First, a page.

Now that the worst has passed, what should brokers focus on for success?
When the pandemic first hit the housing market, and few knew just how bad it might become, we stressed that brokerage firms, teams, and agents should focus on only two things.
Get closer to your people
We shared this with many firms and agents in more than 100 webinars over the past ten weeks. During those webinars, we reminded real estate professionals that the desire of consumers of all ages to own homes is unabated. Housing consumers use agents at the highest levels in 20 years, and consumers value their agents’ help with negotiation, navigation, and the establishment of a trusted relationship.
We based this on input from real-world data (see Against All Odds) and our experience researching leading brokerage firms through every recession of the last 40 years. These two focuses are vital for every brokerage firm, team, or agent. These two critical areas of focus are essential to the health and future success.
Now that the immediate danger of a collapse in housing sales has passed, what else should brokerage industry leaders think about and plan? There are a few that we would recommend.
The segmentation of the market for securing the services of agents and teams is fragmenting further and will continue to put pressure on incumbents. We’ve written about this before, but given data we’re seeing from The Thousand and America’s Best Real Estate Professionals (more than 14,000 ranked in 2020), the trends are moving faster.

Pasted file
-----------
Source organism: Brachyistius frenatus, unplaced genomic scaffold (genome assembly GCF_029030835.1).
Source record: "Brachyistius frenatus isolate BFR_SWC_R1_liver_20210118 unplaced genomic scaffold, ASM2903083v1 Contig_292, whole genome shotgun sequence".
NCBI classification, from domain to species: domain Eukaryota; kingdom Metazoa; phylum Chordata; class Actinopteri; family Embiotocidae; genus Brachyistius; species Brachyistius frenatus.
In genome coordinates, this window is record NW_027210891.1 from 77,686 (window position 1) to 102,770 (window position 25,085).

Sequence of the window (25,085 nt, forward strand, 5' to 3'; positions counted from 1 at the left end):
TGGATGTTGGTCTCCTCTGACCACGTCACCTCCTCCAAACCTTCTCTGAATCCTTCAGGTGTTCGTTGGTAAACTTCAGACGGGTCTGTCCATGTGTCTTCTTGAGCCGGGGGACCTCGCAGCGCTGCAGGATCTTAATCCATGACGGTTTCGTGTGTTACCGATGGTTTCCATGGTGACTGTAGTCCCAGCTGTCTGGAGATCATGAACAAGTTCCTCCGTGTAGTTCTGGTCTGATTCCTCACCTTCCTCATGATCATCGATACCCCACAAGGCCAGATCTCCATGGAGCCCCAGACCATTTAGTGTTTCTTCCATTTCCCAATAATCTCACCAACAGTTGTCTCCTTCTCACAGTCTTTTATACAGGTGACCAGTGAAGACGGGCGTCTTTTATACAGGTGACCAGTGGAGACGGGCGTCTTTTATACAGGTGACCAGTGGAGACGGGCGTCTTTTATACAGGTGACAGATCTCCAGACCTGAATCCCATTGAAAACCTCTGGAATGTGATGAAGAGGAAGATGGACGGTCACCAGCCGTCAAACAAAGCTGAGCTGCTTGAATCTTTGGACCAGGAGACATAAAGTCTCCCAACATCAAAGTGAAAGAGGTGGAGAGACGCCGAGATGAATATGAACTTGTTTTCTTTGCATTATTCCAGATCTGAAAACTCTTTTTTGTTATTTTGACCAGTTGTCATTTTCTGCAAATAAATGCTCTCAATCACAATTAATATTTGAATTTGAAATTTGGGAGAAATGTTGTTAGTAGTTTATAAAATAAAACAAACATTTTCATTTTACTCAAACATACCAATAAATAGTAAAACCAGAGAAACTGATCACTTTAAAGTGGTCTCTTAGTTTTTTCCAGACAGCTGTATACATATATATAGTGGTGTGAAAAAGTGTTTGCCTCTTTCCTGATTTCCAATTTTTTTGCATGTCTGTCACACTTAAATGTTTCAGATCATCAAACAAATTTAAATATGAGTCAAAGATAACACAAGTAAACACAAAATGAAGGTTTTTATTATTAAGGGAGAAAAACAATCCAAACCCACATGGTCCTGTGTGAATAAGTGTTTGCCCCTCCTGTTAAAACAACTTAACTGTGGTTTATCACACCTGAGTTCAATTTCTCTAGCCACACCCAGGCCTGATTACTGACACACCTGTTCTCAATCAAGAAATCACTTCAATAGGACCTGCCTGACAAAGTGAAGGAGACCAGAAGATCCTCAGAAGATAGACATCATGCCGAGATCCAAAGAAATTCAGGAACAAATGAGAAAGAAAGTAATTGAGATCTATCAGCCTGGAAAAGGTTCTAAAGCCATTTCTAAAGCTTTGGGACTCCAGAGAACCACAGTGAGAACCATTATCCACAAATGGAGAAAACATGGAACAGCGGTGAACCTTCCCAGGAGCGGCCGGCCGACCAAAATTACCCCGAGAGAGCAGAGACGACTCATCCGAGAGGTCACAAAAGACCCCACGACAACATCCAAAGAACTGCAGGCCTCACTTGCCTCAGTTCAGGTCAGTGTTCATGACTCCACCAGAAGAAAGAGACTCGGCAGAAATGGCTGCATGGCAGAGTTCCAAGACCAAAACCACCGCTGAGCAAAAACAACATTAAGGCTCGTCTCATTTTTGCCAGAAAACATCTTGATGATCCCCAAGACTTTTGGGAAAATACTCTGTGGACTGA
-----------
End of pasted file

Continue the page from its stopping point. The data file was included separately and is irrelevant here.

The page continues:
The battle for supremacy through the use of technology will intensify among national real estate organizations, brokerage firms, teams, and agents. The backdrop to this trend is that there isn’t proof that any single technology platform will deliver a sustainable, competitive advantage to any single realty organization. It does not mean it won’t happen, only that there’s no proof that any single platform will produce a clear winner. One only needs to look at the first-quarter results from five of the largest national realty organizations, it will likely be a challenging second quarter for them. Despite the investment of millions into tech platforms, none is showing that they’re pulling away from the field in any meaningful metric.
The general workforce will move away from centralized workspace requirements. How much of this short-term trend will become embedded in the economy is anyone’s guess, but there will be a shift of some magnitude. Should the brokerage industry move in the same direction? Should incumbents move away from retail office environments and more towards work-at-home for their agents and staff? Should they shrink their office space? There are numerous opinions on how far this may go. There’s a good counter-argument that culture is hard to build without some recurring interaction between agents, staff, and leadership of a realty company. However, we can point to the growth of organizations such as eXp and Side, Inc. to suggest that having offices for agents remains a highly valued and attractive asset.
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